That depends on the type of massage and the depth of the strokes. A light massage that doesn’t probe very deep into muscles shouldn’t hurt. At the same time, the light massage won’t be able to work out any stress that’s deep within those muscles. A muscle that is relaxed will be supple and soft and won’t hurt when rubbed. Muscles that are tight, and in many cases have been chronically tight for a long time, may have that “good hurt” feeling with a deeper massage. Think of that “good hurt” as the feeling you get when you stretch a sore muscle during exercise or a yawn. Muscles can be very sore from overuse or tightness, and that “good hurt” can become painful. A sharp pain may indicate a muscle that has been injured and has some sort of inflammation. In this case, you don’t want the deep work to continue in this area. A deep massage with tight muscles may leave some residual soreness the next day.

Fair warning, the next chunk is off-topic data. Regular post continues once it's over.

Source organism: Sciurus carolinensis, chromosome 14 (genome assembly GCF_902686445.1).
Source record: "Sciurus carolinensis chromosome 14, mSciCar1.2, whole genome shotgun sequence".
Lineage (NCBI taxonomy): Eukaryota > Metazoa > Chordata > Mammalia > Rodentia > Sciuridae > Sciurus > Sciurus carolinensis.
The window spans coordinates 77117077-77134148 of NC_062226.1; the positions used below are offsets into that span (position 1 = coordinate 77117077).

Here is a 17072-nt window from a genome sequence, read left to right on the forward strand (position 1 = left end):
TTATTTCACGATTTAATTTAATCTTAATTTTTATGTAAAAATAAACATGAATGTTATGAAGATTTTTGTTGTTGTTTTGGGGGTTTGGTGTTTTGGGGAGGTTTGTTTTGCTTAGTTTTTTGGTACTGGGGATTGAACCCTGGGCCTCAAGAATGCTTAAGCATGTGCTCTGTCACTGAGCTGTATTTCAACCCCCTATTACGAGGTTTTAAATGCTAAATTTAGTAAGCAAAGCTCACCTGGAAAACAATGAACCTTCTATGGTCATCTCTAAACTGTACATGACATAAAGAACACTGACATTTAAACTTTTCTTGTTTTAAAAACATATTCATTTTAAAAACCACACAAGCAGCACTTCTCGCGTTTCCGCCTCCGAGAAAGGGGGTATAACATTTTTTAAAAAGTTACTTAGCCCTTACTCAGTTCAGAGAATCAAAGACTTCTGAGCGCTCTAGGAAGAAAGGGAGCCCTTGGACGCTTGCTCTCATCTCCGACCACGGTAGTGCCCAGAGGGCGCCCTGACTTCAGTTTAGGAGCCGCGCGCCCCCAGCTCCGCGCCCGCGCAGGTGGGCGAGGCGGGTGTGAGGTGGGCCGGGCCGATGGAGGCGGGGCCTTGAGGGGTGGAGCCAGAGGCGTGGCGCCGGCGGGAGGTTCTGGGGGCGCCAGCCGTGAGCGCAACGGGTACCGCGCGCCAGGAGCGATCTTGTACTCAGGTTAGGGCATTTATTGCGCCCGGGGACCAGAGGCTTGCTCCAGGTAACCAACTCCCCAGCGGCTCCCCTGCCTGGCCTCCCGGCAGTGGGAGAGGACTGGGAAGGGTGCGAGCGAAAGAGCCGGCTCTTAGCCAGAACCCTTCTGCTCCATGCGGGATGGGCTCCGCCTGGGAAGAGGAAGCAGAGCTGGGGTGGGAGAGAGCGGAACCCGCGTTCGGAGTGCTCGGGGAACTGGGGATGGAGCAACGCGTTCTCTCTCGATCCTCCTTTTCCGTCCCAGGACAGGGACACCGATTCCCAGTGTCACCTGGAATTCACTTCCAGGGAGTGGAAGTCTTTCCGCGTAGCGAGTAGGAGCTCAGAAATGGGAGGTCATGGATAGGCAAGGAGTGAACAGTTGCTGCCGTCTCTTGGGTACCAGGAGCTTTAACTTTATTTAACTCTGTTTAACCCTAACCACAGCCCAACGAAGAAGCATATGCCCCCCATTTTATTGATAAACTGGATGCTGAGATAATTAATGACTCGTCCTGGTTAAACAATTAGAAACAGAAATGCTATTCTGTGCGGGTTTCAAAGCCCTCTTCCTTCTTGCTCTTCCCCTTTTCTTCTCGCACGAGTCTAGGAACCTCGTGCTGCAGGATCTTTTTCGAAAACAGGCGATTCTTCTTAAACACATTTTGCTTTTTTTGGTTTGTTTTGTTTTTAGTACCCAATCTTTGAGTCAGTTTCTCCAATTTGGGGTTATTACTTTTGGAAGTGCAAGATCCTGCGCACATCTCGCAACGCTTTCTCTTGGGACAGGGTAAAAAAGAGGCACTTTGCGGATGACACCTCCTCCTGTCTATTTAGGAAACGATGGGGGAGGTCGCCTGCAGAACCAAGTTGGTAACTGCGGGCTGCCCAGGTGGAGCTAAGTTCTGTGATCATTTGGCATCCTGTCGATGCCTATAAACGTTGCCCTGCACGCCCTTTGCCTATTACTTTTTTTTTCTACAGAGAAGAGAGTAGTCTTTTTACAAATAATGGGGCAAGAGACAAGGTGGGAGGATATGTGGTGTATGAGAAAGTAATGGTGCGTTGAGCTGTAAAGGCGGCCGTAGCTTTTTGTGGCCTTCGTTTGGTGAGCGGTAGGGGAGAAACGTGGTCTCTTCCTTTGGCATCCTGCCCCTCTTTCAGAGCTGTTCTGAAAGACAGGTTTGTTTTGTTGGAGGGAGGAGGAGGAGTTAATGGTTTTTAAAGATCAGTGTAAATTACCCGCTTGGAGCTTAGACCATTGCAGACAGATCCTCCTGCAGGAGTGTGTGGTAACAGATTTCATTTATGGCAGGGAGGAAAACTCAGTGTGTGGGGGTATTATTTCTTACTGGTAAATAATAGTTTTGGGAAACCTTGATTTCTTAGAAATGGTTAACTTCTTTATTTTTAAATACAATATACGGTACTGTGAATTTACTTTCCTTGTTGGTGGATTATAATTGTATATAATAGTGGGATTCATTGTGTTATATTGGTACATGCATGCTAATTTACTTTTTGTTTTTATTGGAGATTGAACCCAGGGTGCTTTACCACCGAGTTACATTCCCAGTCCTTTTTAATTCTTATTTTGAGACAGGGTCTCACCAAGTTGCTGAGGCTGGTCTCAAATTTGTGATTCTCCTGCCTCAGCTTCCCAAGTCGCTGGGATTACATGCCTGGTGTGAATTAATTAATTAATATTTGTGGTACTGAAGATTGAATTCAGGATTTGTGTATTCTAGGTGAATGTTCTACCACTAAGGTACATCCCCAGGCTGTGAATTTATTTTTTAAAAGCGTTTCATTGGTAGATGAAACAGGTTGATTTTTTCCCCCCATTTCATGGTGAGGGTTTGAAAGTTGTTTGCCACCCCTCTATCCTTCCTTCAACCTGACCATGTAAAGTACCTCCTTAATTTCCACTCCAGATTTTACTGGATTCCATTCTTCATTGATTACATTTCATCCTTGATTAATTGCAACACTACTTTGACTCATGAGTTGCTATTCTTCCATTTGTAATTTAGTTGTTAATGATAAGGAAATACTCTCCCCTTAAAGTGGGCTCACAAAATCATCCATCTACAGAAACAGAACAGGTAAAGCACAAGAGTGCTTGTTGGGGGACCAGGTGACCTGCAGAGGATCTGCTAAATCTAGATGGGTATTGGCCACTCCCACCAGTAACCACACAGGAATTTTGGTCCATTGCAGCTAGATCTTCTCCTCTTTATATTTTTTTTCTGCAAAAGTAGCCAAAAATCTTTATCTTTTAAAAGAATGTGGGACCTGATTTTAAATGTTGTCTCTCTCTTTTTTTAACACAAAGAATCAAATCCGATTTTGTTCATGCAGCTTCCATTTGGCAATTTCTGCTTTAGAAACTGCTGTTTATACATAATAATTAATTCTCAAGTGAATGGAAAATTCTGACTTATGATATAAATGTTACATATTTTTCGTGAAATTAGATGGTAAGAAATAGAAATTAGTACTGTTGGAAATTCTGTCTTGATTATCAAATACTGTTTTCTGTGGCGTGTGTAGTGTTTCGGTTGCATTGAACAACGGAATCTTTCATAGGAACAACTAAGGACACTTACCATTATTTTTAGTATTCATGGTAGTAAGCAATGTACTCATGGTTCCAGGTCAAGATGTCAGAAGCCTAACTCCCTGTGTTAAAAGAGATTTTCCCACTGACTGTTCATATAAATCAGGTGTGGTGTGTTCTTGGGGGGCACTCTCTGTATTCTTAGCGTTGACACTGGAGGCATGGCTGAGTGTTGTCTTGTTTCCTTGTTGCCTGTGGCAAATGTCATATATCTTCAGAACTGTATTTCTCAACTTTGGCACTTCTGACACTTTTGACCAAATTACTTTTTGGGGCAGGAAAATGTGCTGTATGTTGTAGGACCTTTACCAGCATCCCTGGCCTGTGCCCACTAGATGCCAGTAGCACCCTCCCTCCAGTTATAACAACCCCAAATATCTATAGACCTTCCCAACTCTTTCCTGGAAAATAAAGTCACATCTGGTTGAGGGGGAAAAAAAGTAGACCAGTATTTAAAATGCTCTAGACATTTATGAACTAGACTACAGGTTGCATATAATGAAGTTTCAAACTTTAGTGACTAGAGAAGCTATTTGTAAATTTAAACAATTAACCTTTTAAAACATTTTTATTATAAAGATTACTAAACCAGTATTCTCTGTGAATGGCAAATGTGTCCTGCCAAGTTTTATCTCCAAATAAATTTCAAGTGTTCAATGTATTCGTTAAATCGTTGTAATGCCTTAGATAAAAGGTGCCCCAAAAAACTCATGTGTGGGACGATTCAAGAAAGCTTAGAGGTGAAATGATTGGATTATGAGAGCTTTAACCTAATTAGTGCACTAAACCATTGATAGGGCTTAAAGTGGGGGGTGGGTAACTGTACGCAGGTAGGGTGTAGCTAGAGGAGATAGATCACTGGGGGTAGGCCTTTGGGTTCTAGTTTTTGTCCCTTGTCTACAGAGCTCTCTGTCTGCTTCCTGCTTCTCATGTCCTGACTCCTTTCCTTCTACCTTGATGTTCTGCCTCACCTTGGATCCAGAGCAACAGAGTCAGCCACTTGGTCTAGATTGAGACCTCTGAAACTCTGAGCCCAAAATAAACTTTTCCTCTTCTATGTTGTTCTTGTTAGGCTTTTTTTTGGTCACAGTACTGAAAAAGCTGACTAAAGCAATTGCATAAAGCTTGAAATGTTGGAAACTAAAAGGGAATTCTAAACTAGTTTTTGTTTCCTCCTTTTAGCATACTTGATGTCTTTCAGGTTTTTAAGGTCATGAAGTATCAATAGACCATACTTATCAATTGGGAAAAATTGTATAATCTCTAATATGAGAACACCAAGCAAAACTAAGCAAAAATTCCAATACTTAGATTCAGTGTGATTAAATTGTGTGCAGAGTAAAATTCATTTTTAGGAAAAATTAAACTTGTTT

Everybody has different thresholds of pain. The depth of a stroke may not be deep enough for one person’s liking and may cause pain for another. Some people want the massage as deep as possible regardless of the soreness. Others want something much lighter, more sensual and pleasing, to help them relax rather than deeper work that might be sore. So make your preference known to the therapist, and give feedback at any time during a massage that the depth of the strokes is more than you’d like.